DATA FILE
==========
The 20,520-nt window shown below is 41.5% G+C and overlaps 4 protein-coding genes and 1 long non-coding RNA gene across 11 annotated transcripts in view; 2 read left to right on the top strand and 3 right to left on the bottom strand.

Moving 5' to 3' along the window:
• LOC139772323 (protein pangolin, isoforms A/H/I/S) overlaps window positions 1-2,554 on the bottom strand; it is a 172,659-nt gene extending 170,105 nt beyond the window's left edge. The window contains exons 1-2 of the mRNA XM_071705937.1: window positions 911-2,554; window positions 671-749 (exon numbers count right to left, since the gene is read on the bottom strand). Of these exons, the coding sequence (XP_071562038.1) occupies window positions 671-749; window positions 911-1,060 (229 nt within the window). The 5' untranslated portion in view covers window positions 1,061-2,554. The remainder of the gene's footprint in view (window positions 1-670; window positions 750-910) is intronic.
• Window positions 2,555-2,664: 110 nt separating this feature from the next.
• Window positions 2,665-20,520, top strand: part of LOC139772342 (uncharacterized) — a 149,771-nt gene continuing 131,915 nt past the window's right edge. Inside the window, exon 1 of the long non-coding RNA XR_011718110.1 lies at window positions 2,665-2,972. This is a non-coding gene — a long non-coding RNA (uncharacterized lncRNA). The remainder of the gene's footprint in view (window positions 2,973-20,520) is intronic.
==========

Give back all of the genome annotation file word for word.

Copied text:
The 20,520-nt window shown below is 41.5% G+C and overlaps 4 protein-coding genes and 1 long non-coding RNA gene across 11 annotated transcripts in view; 2 read left to right on the top strand and 3 right to left on the bottom strand.

Moving 5' to 3' along the window:
• LOC139772323 (protein pangolin, isoforms A/H/I/S) overlaps window positions 1-2,554 on the bottom strand; it is a 172,659-nt gene extending 170,105 nt beyond the window's left edge. The window contains exons 1-2 of the mRNA XM_071705937.1: window positions 911-2,554; window positions 671-749 (exon numbers count right to left, since the gene is read on the bottom strand). Of these exons, the coding sequence (XP_071562038.1) occupies window positions 671-749; window positions 911-1,060 (229 nt within the window). The 5' untranslated portion in view covers window positions 1,061-2,554. The remainder of the gene's footprint in view (window positions 1-670; window positions 750-910) is intronic.
• Window positions 2,555-2,664: 110 nt separating this feature from the next.
• Window positions 2,665-20,520, top strand: part of LOC139772342 (uncharacterized) — a 149,771-nt gene continuing 131,915 nt past the window's right edge. Inside the window, exon 1 of the long non-coding RNA XR_011718110.1 lies at window positions 2,665-2,972. This is a non-coding gene — a long non-coding RNA (uncharacterized lncRNA). The remainder of the gene's footprint in view (window positions 2,973-20,520) is intronic.